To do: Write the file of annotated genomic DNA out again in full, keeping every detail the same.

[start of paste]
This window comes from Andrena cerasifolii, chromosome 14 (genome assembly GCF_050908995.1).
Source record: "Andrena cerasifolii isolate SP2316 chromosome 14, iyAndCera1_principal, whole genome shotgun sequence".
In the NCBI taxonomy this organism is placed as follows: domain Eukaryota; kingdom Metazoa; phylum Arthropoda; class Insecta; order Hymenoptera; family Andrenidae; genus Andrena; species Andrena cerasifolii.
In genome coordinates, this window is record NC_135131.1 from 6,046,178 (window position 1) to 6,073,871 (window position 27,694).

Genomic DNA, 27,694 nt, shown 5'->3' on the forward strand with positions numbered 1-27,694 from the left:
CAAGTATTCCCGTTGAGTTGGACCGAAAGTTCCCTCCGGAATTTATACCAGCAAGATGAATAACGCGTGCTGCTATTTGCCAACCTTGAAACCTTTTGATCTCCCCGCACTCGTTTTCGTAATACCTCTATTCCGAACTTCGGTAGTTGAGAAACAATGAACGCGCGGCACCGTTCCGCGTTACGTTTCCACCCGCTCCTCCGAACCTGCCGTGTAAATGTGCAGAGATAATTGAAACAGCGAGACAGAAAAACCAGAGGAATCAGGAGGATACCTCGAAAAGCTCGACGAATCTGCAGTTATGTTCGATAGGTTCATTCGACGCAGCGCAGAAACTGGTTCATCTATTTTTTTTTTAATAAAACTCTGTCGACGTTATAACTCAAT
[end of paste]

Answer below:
This window comes from Andrena cerasifolii, chromosome 14 (genome assembly GCF_050908995.1).
Source record: "Andrena cerasifolii isolate SP2316 chromosome 14, iyAndCera1_principal, whole genome shotgun sequence".
In the NCBI taxonomy this organism is placed as follows: domain Eukaryota; kingdom Metazoa; phylum Arthropoda; class Insecta; order Hymenoptera; family Andrenidae; genus Andrena; species Andrena cerasifolii.
In genome coordinates, this window is record NC_135131.1 from 6,046,178 (window position 1) to 6,073,871 (window position 27,694).

Genomic DNA, 27,694 nt, shown 5'->3' on the forward strand with positions numbered 1-27,694 from the left:
CAAGTATTCCCGTTGAGTTGGACCGAAAGTTCCCTCCGGAATTTATACCAGCAAGATGAATAACGCGTGCTGCTATTTGCCAACCTTGAAACCTTTTGATCTCCCCGCACTCGTTTTCGTAATACCTCTATTCCGAACTTCGGTAGTTGAGAAACAATGAACGCGCGGCACCGTTCCGCGTTACGTTTCCACCCGCTCCTCCGAACCTGCCGTGTAAATGTGCAGAGATAATTGAAACAGCGAGACAGAAAAACCAGAGGAATCAGGAGGATACCTCGAAAAGCTCGACGAATCTGCAGTTATGTTCGATAGGTTCATTCGACGCAGCGCAGAAACTGGTTCATCTATTTTTTTTTTAATAAAACTCTGTCGACGTTATAACTCAAT